Spring is coming early in 3/4 of national parks, according to a new study. Awesome? Not so much. As flowers bloom earlier every year, it’s disrupting the link between the wildflowers and the arrival of birds, bees, and butterflies that feed on and pollinate the flowers. In Shenandoah, an earlier spring is giving invasive plants a head start, and they’re displacing native wildflowers, leading to costly management issues.
Before the 1960s almost everything about living openly as a lesbian, gay, bisexual, or transgender (LGBT) person was illegal. New York City laws against homosexual activities were particularly harsh. The Stonewall Uprising on June 28, 1969 is a milestone in the quest for LGBT civil rights and provided momentum for a movement.
Vine Creek Ranch at Death Valley National Park. Steady drought and record summer heat make Death Valley a land of extremes. Towering peaks are frosted with winter snow. Rare rainstorms bring vast fields of wildflowers. Lush oases harbor tiny fish and refuge for wildlife and humans. Despite its morbid name, a great diversity of life survives in Death Valley.
Located 2,600 miles southwest of Hawaii, the National Park of American Samoa is the most remote unit of the National Park System and the U.S. National Park south of the Equator. The Park spreads across three islands, 9,500 acres of tropical rainforest, and 4,000 acres of ocean, including coral reefs. While remote, the islands of American Samoa, true to the meaning of the word Samoa (Islands of Sacred Earth), are welcoming and offer beautiful landscapes and centuries of culture and history.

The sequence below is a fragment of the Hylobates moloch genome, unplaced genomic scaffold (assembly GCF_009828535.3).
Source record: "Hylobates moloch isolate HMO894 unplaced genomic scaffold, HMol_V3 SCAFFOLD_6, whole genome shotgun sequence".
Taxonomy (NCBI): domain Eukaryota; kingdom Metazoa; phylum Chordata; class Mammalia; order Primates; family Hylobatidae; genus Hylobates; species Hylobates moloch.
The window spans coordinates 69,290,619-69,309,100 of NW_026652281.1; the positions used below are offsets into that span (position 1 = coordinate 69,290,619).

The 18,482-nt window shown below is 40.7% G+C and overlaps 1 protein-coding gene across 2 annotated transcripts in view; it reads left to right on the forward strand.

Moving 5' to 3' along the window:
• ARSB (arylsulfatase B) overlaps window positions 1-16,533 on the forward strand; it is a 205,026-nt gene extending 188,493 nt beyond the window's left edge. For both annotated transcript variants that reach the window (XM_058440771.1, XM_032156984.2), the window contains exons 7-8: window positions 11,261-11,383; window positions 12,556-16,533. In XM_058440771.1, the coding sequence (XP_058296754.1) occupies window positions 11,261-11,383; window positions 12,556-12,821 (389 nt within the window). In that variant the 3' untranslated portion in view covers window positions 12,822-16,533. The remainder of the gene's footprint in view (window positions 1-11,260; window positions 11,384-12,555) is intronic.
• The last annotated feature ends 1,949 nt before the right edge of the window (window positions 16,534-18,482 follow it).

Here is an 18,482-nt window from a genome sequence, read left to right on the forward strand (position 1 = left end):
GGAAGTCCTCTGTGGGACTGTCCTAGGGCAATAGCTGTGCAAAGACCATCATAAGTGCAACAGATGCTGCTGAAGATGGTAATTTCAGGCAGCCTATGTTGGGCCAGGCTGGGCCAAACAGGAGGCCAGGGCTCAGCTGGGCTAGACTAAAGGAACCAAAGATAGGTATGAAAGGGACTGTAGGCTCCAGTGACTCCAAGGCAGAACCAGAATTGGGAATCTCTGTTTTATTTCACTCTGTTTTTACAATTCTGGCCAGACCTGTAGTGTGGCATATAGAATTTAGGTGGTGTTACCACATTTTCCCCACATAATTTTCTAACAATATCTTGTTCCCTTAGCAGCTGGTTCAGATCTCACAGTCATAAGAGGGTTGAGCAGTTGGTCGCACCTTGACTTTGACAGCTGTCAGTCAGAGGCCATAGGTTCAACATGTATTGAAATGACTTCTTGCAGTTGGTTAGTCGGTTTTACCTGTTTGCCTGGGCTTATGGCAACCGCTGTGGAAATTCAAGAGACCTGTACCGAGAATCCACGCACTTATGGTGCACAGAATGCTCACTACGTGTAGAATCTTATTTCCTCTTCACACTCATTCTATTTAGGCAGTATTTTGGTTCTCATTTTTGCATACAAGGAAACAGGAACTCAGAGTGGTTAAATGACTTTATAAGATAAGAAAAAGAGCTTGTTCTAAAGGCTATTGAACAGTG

Secretary Salazar Lauds Upcoming Ken Burns' PBS Series on National Parks
Last edited 4/25/2016
WASHINGTON, D.C. - Secretary of the Interior Ken Salazar lauded the upcoming PBS series on the national parks, The National Parks: America's Best Idea, at a premiere showing at the Capitol Visitor's Center Thursday evening, March 5.
He announced that director Ken Burns and co-producer Dayton Duncan were made honorary park rangers at the Department of the Interior earlier in the day after meeting with the Secretary.
“Their park series tells the story of a distinctly American idea,” said Salazar. “The parks belong to all Americans. For this reason, they not only chronicle our history, but are living symbols of democracy at work.”
The Secretary also indicated that the film series would help showcase the current needs and opportunities in our nation's parks.
“The Recovery Act that President Obama signed, and that we are working to swiftly and wisely implement, will allow us to invest $750 million in our national parks and get our economy moving again,” he said.
The event was hosted by WETA-TV, the National Parks Conservation Association, the National Park Foundation and the Public Broadcasting Service. The six-part series begins September, 2009 on PBS channels.